Just days after North Korea launched its own version of Facebook, a UK teen hacked into the site by guessing the login credentials of the site's security. He later went ahead and changed the content in the advertising boxes. The website was hosted on a North Korean server and appeared to have mimicked Facebook's layout and template design.
The site was first spotted by Dyn Research, a firm that monitors and analyses internet use across the globe. Andrew McKean, an 18 year-old college student from Scotland, claimed he gained control of the website by correctly guessing that the security login credentials of the site were the predictable "admin" and "password".
McKean told Motherboard that it was "easy enough" to gain access to the site. "I don't know why, but I just wanted to check if it worked. After all, this Facebook clone site was new and not much had been done to it," he said.
He added that he was not only able to gain full control of the site but was also able to delete user accounts, change the name of the website, make changes to content in advertising boxes, censor specific words and even see everyone's emails. The teen also discovered the site's name in the backend, which was "Best Korea's Social Network". While making changes to the advertising content, McKean posted the message: "Uh, I didn't create this site just found the login."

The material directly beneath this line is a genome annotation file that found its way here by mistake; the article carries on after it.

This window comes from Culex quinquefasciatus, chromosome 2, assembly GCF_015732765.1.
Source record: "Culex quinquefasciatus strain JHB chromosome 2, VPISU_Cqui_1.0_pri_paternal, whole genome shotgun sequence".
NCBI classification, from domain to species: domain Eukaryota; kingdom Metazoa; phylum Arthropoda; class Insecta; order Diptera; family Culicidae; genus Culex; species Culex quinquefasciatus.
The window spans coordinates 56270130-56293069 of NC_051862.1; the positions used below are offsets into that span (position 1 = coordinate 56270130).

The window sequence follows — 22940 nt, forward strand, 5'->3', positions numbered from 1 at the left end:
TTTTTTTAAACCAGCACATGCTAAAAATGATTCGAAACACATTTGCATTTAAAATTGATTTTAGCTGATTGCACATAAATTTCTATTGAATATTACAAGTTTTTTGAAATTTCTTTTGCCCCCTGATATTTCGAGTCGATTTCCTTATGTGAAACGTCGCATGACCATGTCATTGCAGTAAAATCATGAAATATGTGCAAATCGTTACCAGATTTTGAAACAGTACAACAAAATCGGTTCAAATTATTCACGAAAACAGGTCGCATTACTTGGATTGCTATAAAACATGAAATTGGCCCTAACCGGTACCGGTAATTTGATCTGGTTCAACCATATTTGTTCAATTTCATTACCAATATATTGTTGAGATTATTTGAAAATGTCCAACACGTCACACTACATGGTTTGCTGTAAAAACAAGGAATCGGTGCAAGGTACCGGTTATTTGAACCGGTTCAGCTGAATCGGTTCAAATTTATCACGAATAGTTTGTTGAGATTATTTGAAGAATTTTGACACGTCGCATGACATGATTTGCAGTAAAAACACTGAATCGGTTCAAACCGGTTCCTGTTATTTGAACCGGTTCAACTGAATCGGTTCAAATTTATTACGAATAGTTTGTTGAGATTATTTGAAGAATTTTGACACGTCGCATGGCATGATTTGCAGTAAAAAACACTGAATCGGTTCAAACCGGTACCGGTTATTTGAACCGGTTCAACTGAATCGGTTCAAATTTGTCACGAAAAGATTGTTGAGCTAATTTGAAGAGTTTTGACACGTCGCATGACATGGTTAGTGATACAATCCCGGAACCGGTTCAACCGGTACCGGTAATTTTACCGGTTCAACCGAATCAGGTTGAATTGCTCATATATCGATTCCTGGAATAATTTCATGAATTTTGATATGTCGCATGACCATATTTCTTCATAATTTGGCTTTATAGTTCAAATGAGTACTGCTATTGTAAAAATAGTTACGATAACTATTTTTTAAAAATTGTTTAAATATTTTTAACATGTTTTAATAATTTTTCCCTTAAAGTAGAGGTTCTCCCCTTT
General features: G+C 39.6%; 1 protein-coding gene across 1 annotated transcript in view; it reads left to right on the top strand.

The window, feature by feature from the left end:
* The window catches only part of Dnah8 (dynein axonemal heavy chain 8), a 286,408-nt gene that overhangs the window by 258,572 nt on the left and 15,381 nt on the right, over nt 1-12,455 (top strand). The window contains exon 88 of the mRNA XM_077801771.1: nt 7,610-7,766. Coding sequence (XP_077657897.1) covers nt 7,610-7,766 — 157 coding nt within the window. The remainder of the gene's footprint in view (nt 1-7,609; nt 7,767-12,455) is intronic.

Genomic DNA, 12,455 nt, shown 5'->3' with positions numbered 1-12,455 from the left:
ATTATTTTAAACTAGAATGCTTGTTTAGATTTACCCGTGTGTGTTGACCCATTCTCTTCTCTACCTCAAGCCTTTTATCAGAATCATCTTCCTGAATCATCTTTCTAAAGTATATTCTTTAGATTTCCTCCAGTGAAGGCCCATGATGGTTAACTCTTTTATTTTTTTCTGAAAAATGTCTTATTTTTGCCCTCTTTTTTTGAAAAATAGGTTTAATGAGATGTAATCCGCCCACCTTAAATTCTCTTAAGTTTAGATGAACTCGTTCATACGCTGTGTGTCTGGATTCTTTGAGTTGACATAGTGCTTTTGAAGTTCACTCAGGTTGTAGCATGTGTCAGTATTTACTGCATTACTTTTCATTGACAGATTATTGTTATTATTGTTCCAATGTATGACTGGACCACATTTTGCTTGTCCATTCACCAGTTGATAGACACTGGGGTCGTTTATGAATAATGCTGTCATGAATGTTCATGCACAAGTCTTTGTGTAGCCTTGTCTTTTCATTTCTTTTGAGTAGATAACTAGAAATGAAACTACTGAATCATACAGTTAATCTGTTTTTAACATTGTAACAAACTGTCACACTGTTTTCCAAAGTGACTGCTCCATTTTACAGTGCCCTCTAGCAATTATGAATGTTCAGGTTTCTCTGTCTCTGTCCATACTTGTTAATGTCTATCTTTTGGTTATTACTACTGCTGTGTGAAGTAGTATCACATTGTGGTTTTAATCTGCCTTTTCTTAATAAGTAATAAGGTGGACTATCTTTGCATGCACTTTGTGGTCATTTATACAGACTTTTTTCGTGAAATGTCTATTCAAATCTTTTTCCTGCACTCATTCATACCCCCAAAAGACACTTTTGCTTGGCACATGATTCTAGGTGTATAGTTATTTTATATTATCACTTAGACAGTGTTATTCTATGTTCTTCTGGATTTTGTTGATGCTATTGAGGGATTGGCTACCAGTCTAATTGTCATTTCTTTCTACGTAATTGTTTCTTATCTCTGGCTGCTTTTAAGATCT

It is still unclear as to why the website was set up and who was behind it. However, its web address – starcon.net.kp – may indicate a link to the South Korean technology firm Starcon, the Telegraph reported. The Facebook clone may have been introduced as a means of state-monitored social communication, since North Korea had no such options available after having banned social media sites like Twitter, Facebook and YouTube in 2015.
The Scottish teen claimed he had "no plans" to do anything more to the site, but that he was considering redirecting the site to an anti-North Korea website. The website remained down at the time of writing.